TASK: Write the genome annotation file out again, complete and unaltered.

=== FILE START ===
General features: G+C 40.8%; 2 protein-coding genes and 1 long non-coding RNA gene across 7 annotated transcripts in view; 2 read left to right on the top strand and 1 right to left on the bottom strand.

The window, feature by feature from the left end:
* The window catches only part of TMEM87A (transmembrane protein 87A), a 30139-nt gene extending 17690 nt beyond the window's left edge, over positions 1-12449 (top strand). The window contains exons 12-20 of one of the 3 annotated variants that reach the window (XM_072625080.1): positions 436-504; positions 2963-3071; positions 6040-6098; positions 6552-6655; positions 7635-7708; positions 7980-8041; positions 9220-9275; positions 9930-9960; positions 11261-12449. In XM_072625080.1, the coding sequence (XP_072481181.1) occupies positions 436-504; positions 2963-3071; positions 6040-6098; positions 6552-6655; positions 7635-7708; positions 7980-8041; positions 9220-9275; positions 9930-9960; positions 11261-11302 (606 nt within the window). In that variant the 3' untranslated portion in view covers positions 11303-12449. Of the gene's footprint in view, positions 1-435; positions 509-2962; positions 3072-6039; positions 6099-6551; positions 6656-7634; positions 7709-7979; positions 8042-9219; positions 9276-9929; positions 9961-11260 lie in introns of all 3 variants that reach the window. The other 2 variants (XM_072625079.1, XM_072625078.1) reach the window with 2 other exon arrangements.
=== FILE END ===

General features: G+C 40.8%; 2 protein-coding genes and 1 long non-coding RNA gene across 7 annotated transcripts in view; 2 read left to right on the top strand and 1 right to left on the bottom strand.

The window, feature by feature from the left end:
* The window catches only part of TMEM87A (transmembrane protein 87A), a 30139-nt gene extending 17690 nt beyond the window's left edge, over positions 1-12449 (top strand). The window contains exons 12-20 of one of the 3 annotated variants that reach the window (XM_072625080.1): positions 436-504; positions 2963-3071; positions 6040-6098; positions 6552-6655; positions 7635-7708; positions 7980-8041; positions 9220-9275; positions 9930-9960; positions 11261-12449. In XM_072625080.1, the coding sequence (XP_072481181.1) occupies positions 436-504; positions 2963-3071; positions 6040-6098; positions 6552-6655; positions 7635-7708; positions 7980-8041; positions 9220-9275; positions 9930-9960; positions 11261-11302 (606 nt within the window). In that variant the 3' untranslated portion in view covers positions 11303-12449. Of the gene's footprint in view, positions 1-435; positions 509-2962; positions 3072-6039; positions 6099-6551; positions 6656-7634; positions 7709-7979; positions 8042-9219; positions 9276-9929; positions 9961-11260 lie in introns of all 3 variants that reach the window. The other 2 variants (XM_072625079.1, XM_072625078.1) reach the window with 2 other exon arrangements.